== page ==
Talk about the live-action Ghost in the Shell film here
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From what I've now heard/read, the actual film takes whitewashing to an entirely new level--but discussing why means major (ha ha) spoilers, as follow (using a quote box to hide the text, but it's really not a quote):
Not only is Johansson playing "the Major" Mira Killian, but in the film the "real" Motoko Kusanagi was a Japanese woman who was kidnapped and "killed" so that her brain could be used in what becomes the machine-human hybrid Mira Killian--Kusanagi is "destroyed to allow the Major to exist" (Opam, The Verge, http://www.theverge.com/2017/3/29/15114 ... -johansson). So they've literally killed off Kusanagi as a Japanese character so that they can have a white character in her place. The director is either incredibly self-aware (and flipping us off in the process), or he's made a terrible miscalculation as to how to get around the original character's "Japaneseness." To make matters worse, the non-white portion of the cast is primarily backdrop for the white actors.
And then just to insult us further, they've Hollywood-ized the plot so that there is more of Robocop than of GitS to it. It's like they bought the franchise name only as an empty shell, and placed McDonald's clown's ghost in it to make it palatable to American audiences.
I'm going to be referring to this version of GitS as "alt-fact GitS"--if I ever refer to it again at all.
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I'm looking forward to someone from here seeing this and posting their views here now. I had totally written the film off until a reviewer I usually agree with (Chris Stuckmann) posted a review. He's a GitS fan (not a proper one i suspect but a fan all the same and he liked the original movie for the right reasons) and he liked it. His review is here: https://youtu.be/89yKotapLFE
It's pretty much spoiler free.
One thing that suggested to me that he's not a proper fan is that he mentions Kuze in the movie but never draws any comparison whatsoever to SAC Kuze which i think any proper fan would be compelled to do, even if only to say "he's nothing like the Kuze of the second series".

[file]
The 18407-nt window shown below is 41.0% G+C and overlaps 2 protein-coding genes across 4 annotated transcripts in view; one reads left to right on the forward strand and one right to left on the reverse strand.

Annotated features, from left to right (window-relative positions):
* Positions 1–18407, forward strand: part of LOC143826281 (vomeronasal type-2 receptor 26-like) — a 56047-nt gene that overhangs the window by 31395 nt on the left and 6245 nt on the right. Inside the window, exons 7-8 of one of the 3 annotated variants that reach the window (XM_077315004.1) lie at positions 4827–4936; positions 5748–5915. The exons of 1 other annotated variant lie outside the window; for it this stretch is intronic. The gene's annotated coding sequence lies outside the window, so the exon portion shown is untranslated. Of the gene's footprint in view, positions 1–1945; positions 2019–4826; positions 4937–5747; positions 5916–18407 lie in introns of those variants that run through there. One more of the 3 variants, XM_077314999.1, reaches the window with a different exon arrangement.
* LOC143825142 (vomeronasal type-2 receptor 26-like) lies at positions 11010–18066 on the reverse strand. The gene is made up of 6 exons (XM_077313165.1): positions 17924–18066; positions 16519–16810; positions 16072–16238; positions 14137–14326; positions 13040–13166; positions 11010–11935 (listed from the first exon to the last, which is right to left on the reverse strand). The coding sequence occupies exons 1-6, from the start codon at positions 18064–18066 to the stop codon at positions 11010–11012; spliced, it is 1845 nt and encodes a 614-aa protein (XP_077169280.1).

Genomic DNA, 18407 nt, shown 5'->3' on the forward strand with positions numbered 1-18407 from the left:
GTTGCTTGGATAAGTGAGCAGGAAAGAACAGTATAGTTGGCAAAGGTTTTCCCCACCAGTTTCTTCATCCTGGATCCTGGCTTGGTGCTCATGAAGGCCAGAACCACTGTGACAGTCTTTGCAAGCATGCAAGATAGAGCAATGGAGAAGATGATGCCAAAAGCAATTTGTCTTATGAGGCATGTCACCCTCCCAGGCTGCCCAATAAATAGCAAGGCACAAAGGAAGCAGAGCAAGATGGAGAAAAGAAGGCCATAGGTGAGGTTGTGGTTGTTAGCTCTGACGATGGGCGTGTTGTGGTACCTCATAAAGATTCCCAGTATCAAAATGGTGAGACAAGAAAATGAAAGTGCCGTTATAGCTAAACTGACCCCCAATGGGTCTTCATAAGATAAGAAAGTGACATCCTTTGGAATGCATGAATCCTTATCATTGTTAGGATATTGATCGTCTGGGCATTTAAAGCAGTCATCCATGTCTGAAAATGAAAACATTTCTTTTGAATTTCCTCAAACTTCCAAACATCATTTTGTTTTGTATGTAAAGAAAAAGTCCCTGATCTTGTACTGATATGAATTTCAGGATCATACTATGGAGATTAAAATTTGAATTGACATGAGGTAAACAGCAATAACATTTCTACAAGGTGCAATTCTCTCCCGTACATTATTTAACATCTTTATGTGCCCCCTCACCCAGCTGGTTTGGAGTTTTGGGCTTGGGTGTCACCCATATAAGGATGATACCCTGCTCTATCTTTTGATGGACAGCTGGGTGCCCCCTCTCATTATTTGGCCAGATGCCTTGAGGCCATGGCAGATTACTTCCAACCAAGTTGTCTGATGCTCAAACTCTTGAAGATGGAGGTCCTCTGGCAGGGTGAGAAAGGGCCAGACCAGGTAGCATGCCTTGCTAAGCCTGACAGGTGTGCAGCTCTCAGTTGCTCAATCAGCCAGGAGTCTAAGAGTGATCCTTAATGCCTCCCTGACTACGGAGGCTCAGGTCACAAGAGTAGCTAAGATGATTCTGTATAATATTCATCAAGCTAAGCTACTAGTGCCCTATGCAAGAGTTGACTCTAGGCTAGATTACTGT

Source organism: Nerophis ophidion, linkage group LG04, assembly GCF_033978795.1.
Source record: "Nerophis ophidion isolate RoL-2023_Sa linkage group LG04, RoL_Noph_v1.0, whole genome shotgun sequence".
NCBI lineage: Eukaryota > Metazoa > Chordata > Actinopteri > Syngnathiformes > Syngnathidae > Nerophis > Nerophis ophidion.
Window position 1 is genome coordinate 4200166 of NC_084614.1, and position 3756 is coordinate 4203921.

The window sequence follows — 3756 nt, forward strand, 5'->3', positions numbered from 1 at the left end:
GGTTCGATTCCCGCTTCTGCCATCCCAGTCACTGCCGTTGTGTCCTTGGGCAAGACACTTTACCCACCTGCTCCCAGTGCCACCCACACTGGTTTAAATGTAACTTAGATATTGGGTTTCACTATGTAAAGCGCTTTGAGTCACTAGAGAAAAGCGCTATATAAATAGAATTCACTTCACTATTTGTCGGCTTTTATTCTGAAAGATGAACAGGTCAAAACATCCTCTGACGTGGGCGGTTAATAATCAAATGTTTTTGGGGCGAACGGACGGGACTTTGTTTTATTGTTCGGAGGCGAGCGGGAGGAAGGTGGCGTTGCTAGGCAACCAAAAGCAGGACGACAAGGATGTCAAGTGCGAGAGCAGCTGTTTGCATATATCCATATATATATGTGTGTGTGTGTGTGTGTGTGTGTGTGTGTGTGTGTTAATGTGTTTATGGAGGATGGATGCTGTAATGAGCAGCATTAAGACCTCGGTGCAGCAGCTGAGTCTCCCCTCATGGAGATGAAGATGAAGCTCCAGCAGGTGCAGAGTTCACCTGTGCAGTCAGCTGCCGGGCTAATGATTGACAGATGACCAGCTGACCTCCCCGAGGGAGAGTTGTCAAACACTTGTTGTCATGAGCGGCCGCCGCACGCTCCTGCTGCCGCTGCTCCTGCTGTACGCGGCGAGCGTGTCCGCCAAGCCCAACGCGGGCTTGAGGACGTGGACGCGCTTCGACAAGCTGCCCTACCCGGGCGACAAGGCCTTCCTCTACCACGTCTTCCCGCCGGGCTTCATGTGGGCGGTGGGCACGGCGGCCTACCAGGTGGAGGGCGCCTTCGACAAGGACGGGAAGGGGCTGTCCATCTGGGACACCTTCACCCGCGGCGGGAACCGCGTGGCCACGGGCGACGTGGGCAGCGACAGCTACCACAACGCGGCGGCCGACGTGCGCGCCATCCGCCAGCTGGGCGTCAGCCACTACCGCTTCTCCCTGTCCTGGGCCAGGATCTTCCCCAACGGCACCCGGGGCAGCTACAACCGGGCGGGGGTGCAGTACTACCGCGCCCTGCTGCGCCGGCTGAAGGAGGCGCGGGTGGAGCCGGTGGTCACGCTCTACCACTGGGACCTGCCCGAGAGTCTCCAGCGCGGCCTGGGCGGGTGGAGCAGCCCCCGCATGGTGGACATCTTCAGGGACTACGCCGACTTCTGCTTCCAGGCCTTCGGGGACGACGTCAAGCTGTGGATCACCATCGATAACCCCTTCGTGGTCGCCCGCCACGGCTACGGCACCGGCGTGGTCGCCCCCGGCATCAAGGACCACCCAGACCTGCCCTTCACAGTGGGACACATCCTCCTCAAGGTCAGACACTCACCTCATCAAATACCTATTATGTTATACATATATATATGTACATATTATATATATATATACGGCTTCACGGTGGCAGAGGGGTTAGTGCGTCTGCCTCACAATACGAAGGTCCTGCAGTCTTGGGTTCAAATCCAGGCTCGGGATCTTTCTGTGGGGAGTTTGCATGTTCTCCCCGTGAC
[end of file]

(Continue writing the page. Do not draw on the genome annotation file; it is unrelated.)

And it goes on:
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The review is good. I wish I could show it to my nephews, but too much NSFW language.
On the Kuze thing, I think that this review suggests that "Kuze" is a name applied to the Puppet Master story villain.
I'm really hoping to like the movie.
People tend to look at you a little strangely when they know you stuff voodoo dolls full of Ex-Lax.
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Yes, it is a good review and it's a review by someone who understands and genuinely respects what's come before which is why it was significant to me. I've flip flopped again due to this and am now feeling positive about the film again.
I think you are probably right about Kuze basically being the "puppet master", i only mention it in the context that Stuckmann didn't address that the main character of 2nd gig is Hideo Kuze, an omission which i found quite surprising given he's a fan. I mentioned it as i think it means he's not THAT much of a fan, as a hardcore GitS fan would feel compelled to mention this i think.
Using the name of a very significant character from the source material for a totally different character is yet another puzzling and questionable decision for me. Why use that name? To Joe Public, it means nothing so it's almost as if they want to confuse the existing GitS fans. It's almost like making a Batman film, using the Joker as the villain but then calling him the Riddler. It's a weird decision that i cant think of a rational explanation for.
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To echo my review in the other thread I would agree the story has been "robocopped" to some degree although of I would argue the first couple of Robocop films were well made quite intelligent pieces of sci fi.
I think some shift was inevitable when you were talking a $100 million blockbuster, you could argue in retrospect of its limited US impact I spose they might have been better off going for something more modest in budget and an R-rating ala say Ex Machina.
As a big action blockbuster not driven by someone like Jackson/Nolan who might be able to push things further though I do think its probably close to as well done as you could expect. Most obviously it doesn't go down the cheap metahumour riollercoaster route that so many big films do these days but it does also leave a decent amount of room to work as a character study and indeed to build an atmosphere, both areas that I actually felt Oshii's films excelled at most as without that any philosophising would have felt rather shallow.